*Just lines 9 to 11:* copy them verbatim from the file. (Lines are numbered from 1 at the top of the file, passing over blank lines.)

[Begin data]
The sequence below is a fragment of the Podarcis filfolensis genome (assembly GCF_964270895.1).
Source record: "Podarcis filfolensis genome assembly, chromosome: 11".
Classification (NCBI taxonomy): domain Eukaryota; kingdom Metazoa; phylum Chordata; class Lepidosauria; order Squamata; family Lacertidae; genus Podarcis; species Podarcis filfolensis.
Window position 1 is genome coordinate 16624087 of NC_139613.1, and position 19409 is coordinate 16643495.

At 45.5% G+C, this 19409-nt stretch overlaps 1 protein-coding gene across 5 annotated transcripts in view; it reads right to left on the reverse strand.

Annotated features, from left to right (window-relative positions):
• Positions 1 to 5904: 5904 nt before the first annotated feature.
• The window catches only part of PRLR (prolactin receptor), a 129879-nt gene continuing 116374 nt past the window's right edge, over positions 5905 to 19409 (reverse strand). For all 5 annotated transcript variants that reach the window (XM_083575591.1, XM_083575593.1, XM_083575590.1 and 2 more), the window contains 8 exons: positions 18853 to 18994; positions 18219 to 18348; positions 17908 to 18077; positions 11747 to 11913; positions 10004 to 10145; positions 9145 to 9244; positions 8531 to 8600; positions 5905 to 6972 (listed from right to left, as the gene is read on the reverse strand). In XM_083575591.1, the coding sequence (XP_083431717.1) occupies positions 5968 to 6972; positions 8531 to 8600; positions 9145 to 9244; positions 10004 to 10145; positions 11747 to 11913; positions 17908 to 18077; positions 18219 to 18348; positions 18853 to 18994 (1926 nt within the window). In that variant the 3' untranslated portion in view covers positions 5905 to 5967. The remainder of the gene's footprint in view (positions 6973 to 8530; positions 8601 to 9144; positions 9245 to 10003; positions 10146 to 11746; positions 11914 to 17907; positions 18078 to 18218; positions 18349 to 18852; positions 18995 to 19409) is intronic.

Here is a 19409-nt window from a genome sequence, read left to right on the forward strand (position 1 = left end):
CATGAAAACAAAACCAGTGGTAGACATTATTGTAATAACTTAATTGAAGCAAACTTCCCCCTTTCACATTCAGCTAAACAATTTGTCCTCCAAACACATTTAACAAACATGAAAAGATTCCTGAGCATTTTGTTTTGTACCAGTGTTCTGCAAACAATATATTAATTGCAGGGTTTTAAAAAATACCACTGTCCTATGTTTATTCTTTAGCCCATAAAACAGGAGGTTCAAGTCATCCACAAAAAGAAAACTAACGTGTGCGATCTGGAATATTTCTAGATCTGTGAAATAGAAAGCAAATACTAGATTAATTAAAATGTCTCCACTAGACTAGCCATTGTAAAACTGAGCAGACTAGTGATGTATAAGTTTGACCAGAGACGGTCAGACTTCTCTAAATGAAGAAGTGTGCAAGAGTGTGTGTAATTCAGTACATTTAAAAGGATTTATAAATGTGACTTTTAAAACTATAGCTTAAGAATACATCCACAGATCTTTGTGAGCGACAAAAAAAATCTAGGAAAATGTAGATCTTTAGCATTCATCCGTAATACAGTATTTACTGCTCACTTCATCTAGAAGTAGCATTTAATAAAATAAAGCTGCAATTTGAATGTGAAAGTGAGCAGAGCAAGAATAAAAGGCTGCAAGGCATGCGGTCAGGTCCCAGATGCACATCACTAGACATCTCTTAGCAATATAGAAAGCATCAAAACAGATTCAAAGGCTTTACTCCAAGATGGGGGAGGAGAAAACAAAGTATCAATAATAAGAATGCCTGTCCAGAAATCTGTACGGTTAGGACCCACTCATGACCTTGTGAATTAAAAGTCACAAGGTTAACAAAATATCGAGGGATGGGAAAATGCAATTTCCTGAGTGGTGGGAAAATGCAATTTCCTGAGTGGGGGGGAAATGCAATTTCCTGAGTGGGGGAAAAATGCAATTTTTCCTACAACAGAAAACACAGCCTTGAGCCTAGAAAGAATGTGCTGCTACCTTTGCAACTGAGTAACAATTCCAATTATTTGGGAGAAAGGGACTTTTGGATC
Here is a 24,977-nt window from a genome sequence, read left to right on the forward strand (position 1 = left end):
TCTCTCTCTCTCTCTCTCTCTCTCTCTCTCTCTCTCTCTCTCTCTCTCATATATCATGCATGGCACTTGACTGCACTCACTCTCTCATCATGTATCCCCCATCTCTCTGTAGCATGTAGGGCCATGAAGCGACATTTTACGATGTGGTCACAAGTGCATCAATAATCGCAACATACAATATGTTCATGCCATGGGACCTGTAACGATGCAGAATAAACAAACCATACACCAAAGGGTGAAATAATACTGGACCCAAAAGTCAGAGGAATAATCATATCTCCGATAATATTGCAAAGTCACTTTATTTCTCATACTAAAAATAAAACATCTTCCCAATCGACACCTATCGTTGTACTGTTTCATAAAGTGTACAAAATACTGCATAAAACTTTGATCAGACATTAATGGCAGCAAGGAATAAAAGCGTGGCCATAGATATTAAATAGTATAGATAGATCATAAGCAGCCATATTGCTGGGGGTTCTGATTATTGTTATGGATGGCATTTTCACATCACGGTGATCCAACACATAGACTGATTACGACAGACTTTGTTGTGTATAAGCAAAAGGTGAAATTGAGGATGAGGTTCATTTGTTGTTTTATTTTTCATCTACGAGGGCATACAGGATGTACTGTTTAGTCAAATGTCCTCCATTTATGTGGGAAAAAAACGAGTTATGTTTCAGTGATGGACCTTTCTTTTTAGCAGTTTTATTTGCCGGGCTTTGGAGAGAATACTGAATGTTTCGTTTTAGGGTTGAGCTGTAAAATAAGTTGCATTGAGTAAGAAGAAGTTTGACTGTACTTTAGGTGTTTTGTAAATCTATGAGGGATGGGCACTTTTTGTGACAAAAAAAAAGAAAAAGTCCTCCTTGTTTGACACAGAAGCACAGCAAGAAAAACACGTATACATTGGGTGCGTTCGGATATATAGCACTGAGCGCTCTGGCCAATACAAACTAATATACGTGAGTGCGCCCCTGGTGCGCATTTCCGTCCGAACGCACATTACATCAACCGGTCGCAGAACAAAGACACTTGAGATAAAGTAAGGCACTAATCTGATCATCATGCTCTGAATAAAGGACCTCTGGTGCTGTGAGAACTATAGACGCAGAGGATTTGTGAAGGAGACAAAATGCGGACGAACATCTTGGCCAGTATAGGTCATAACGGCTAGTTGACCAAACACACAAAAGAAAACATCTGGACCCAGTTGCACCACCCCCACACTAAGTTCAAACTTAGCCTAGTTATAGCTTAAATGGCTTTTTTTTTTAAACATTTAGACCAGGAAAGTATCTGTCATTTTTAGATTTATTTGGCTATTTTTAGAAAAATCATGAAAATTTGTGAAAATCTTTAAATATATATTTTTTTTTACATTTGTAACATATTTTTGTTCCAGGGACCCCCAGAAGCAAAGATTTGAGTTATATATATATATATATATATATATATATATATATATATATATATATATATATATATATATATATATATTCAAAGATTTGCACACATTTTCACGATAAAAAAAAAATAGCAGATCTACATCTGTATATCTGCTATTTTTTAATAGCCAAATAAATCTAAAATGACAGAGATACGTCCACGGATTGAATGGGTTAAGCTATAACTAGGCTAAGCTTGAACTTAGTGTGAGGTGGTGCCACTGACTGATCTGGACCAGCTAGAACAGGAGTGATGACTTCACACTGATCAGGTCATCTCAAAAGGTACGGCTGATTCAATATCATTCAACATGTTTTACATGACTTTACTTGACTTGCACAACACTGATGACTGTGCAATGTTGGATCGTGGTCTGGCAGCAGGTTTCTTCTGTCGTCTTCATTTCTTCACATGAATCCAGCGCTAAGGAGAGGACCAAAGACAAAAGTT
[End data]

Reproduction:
Here is a 19409-nt window from a genome sequence, read left to right on the forward strand (position 1 = left end):
CATGAAAACAAAACCAGTGGTAGACATTATTGTAATAACTTAATTGAAGCAAACTTCCCCCTTTCACATTCAGCTAAACAATTTGTCCTCCAAACACATTTAACAAACATGAAAAGATTCCTGAGCATTTTGTTTTGTACCAGTGTTCTGCAAACAATATATTAATTGCAGGGTTTTAAAAAATACCACTGTCCTATGTTTATTCTTTAGCCCATAAAACAGGAGGTTCAAGTCATCCACAAAAAGAAAACTAACGTGTGCGATCTGGAATATTTCTAGATCTGTGAAATAGAAAGCAAATACTAGATTAATTAAAATGTCTCCACTAGACTAGCCATTGTAAAACTGAGCAGACTAGTGATGTATAAGTTTGACCAGAGACGGTCAGACTTCTCTAAATGAAGAAGTGTGCAAGAGTGTGTGTAATTCAGTACATTTAAAAGGATTTATAAATGTGACTTTTAAAACTATAGCTTAAGAATACATCCACAGATCTTTGTGAGCGACAAAAAAAATCTAGGAAAATGTAGATCTTTAGCATTCATCCGTAATACAGTATTTACTGCTCACTTCATCTAGAAGTAGCATTTAATAAAATAAAGCTGCAATTTGAATGTGAAAGTGAGCAGAGCAAGAATAAAAGGCTGCAAGGCATGCGGTCAGGTCCCAGATGCACATCACTAGACATCTCTTAGCAATATAGAAAGCATCAAAACAGATTCAAAGGCTTTACTCCAAGATGGGGGAGGAGAAAACAAAGTATCAATAATAAGAATGCCTGTCCAGAAATCTGTACGGTTAGGACCCACTCATGACCTTGTGAATTAAAAGTCACAAGGTTAACAAAATATCGAGGGATGGGAAAATGCAATTTCCTGAGTGGTGGGAAAATGCAATTTCCTGAGTGGGGGGGAAATGCAATTTCCTGAGTGGGGGAAAAATGCAATTTTTCCTACAACAGAAAACACAGCCTTGAGCCTAGAAAGAATGTGCTGCTACCTTTGCAACTGAGTAACAATTCCAATTATTTGGGAGAAAGGGACTTTTGGATC
Here is a 24,977-nt window from a genome sequence, read left to right on the forward strand (position 1 = left end):